A sometime after 1585, the King of Apalache created a confederacy that stretched from northeastern Tennessee to southwestern Georgia. It was the progenitor of the Creek Confederacy. Beginning with the arrival of a handful of Fort Caroline survivors in 1566, the leaderships of Apalache began allowing Europeans and Middle Easterners to settle in portions of their domain that were under-populated. By 1653, the King of Apalache functioned more like a pope or the Holy Roman Emperor in Germany. He was the high priest and settled disputes between provinces. The last recorded name of a king of Apalache was Mahdo . . . in the 1680s. Today, mahdo is the Muskogee word for “thank you,” It is wahdo in Cherokee.

The truth is out there, somewhere!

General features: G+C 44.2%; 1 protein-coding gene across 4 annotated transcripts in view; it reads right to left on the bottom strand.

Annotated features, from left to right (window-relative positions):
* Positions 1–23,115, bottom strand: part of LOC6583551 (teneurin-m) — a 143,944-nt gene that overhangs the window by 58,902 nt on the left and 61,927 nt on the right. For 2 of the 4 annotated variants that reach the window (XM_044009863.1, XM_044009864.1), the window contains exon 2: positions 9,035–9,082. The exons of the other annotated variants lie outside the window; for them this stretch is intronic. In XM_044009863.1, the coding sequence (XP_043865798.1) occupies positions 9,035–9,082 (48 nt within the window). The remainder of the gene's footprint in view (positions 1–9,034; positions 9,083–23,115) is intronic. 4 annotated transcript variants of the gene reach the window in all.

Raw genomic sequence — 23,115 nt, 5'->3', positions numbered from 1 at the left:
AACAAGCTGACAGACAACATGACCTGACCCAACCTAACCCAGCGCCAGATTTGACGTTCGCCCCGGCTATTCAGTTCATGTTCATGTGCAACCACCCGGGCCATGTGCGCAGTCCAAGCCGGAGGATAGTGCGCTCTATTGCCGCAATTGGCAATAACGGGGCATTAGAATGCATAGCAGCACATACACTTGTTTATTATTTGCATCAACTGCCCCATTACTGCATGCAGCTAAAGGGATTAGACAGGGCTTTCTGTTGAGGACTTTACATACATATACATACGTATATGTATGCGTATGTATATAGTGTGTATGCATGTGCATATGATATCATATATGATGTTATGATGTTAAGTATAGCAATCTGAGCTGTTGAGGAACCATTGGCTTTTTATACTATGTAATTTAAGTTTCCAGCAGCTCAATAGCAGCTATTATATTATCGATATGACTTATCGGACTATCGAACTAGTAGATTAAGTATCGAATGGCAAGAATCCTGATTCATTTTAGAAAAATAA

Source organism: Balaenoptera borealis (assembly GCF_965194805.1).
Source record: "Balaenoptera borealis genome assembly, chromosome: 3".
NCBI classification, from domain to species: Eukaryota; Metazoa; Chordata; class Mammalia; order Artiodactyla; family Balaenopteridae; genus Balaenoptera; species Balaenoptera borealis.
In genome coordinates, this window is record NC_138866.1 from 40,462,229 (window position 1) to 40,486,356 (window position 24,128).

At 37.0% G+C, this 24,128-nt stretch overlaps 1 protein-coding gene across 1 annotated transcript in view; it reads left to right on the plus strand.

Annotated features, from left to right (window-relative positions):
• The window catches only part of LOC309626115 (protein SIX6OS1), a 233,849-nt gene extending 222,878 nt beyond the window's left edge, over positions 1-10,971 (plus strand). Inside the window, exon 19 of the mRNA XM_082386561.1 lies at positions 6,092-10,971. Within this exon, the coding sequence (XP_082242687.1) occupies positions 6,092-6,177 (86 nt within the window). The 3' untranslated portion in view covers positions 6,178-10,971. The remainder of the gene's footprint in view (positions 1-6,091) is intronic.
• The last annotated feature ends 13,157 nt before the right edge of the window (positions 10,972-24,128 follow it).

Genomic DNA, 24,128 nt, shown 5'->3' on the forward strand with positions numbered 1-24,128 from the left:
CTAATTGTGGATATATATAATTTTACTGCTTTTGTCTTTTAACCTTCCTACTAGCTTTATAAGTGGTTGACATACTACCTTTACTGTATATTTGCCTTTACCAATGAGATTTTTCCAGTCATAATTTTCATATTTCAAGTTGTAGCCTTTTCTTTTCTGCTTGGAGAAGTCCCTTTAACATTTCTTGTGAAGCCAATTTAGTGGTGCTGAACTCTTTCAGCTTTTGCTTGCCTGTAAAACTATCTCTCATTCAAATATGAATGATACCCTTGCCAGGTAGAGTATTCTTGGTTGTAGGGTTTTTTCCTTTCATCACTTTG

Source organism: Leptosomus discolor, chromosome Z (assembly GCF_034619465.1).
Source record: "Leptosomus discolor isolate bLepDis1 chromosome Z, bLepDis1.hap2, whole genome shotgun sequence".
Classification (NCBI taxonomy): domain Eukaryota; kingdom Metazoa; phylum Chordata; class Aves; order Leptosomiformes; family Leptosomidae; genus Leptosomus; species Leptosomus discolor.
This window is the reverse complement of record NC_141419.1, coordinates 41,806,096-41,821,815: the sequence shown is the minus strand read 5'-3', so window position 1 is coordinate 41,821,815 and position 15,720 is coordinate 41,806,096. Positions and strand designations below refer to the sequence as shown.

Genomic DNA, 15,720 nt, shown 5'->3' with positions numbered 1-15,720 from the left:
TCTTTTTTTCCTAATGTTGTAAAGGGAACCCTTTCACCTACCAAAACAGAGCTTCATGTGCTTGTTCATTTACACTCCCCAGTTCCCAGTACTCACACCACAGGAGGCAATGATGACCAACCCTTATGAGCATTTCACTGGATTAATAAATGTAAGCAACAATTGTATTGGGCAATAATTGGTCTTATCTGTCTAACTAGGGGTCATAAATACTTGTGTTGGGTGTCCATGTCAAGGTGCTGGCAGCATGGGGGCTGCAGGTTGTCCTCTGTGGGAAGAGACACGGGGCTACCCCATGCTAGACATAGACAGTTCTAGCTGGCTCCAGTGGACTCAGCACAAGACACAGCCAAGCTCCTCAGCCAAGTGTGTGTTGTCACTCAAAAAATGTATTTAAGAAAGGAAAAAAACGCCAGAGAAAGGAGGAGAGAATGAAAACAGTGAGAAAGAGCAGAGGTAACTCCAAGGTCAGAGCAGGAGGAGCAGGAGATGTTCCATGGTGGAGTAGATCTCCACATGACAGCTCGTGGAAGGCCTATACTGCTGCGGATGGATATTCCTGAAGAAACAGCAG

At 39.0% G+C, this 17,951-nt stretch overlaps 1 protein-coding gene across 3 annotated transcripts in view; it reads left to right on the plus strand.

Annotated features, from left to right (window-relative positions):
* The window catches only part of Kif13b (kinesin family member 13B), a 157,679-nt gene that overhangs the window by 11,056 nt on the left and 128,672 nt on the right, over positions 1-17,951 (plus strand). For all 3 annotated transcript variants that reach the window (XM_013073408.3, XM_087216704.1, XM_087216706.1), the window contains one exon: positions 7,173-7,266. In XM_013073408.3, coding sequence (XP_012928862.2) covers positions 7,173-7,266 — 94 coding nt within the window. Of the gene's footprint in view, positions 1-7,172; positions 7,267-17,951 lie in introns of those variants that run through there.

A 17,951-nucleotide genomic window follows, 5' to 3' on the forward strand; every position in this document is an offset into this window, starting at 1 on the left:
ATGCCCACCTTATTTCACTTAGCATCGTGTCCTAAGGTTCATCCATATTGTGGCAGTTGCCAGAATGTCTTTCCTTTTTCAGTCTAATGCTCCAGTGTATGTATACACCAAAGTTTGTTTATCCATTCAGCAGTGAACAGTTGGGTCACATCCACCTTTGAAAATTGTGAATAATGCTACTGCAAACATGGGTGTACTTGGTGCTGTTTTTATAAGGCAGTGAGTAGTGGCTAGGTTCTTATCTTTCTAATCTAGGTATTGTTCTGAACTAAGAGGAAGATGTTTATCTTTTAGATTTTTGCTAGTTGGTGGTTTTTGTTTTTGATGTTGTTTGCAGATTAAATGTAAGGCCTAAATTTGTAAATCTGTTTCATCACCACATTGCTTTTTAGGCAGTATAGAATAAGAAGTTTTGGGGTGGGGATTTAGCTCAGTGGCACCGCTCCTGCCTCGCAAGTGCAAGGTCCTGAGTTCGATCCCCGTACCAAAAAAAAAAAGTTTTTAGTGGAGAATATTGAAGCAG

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Richard Thornton is a professional architect, city planner, author and museum exhibit designer-builder. He is today considered one of the nation’s leading experts on the Southeastern Indians. However, that was not always the case. While at Georgia Tech Richard was the first winner of the Barrett Fellowship, which enabled him to study Mesoamerican architecture and culture in Mexico under the auspices of the Institutio Nacional de Antropoligia e Historia. Dr. Roman Piňa-Chan, the famous archaeologist and director of the Museo Nacional de Antropologia, was his fellowship coordinator. For decades afterward, he lectured at universities and professional societies around the Southeast on Mesoamerican architecture, while knowing very little about his own Creek heritage. Then he was hired to carry out projects for the Muscogee-Creek Nation in Oklahoma. The rest is history.Richard is the Tribal Historic Preservation Officer for the KVWETV (Coweta) Creek Tribe and a member of the Perdido Bay Creek Tribe. In 2009 he was the architect for Oklahoma’s Trail of Tears Memorial at Council Oak Park in Tulsa. He is the president of the Apalache Foundation, which is sponsoring research into the advanced indigenous societies of the Lower Southeast.